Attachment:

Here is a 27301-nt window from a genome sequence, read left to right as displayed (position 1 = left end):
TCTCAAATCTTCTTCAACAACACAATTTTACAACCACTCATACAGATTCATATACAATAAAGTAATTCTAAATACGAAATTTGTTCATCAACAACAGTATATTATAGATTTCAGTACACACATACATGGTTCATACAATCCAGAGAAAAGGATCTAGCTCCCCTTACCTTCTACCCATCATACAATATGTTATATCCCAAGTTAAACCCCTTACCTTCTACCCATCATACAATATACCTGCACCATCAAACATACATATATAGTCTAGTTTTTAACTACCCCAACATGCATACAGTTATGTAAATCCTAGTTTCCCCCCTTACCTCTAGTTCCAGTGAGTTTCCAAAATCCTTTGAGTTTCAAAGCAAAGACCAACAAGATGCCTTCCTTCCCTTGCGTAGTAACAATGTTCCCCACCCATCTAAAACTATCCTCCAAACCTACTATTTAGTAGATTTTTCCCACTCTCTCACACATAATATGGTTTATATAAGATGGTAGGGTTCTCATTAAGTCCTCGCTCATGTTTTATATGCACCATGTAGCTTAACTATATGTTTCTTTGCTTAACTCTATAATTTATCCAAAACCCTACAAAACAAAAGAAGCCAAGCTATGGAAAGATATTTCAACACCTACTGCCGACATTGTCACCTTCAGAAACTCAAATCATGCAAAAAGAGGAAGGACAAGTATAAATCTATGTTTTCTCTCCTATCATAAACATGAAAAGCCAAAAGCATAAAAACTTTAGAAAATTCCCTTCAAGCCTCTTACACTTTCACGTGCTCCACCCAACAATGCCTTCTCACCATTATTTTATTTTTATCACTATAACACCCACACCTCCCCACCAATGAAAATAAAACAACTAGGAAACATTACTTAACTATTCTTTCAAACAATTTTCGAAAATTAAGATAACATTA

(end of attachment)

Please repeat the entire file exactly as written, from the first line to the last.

Here is a 27301-nt window from a genome sequence, read left to right as displayed (position 1 = left end):
TCTCAAATCTTCTTCAACAACACAATTTTACAACCACTCATACAGATTCATATACAATAAAGTAATTCTAAATACGAAATTTGTTCATCAACAACAGTATATTATAGATTTCAGTACACACATACATGGTTCATACAATCCAGAGAAAAGGATCTAGCTCCCCTTACCTTCTACCCATCATACAATATGTTATATCCCAAGTTAAACCCCTTACCTTCTACCCATCATACAATATACCTGCACCATCAAACATACATATATAGTCTAGTTTTTAACTACCCCAACATGCATACAGTTATGTAAATCCTAGTTTCCCCCCTTACCTCTAGTTCCAGTGAGTTTCCAAAATCCTTTGAGTTTCAAAGCAAAGACCAACAAGATGCCTTCCTTCCCTTGCGTAGTAACAATGTTCCCCACCCATCTAAAACTATCCTCCAAACCTACTATTTAGTAGATTTTTCCCACTCTCTCACACATAATATGGTTTATATAAGATGGTAGGGTTCTCATTAAGTCCTCGCTCATGTTTTATATGCACCATGTAGCTTAACTATATGTTTCTTTGCTTAACTCTATAATTTATCCAAAACCCTACAAAACAAAAGAAGCCAAGCTATGGAAAGATATTTCAACACCTACTGCCGACATTGTCACCTTCAGAAACTCAAATCATGCAAAAAGAGGAAGGACAAGTATAAATCTATGTTTTCTCTCCTATCATAAACATGAAAAGCCAAAAGCATAAAAACTTTAGAAAATTCCCTTCAAGCCTCTTACACTTTCACGTGCTCCACCCAACAATGCCTTCTCACCATTATTTTATTTTTATCACTATAACACCCACACCTCCCCACCAATGAAAATAAAACAACTAGGAAACATTACTTAACTATTCTTTCAAACAATTTTCGAAAATTAAGATAACATTA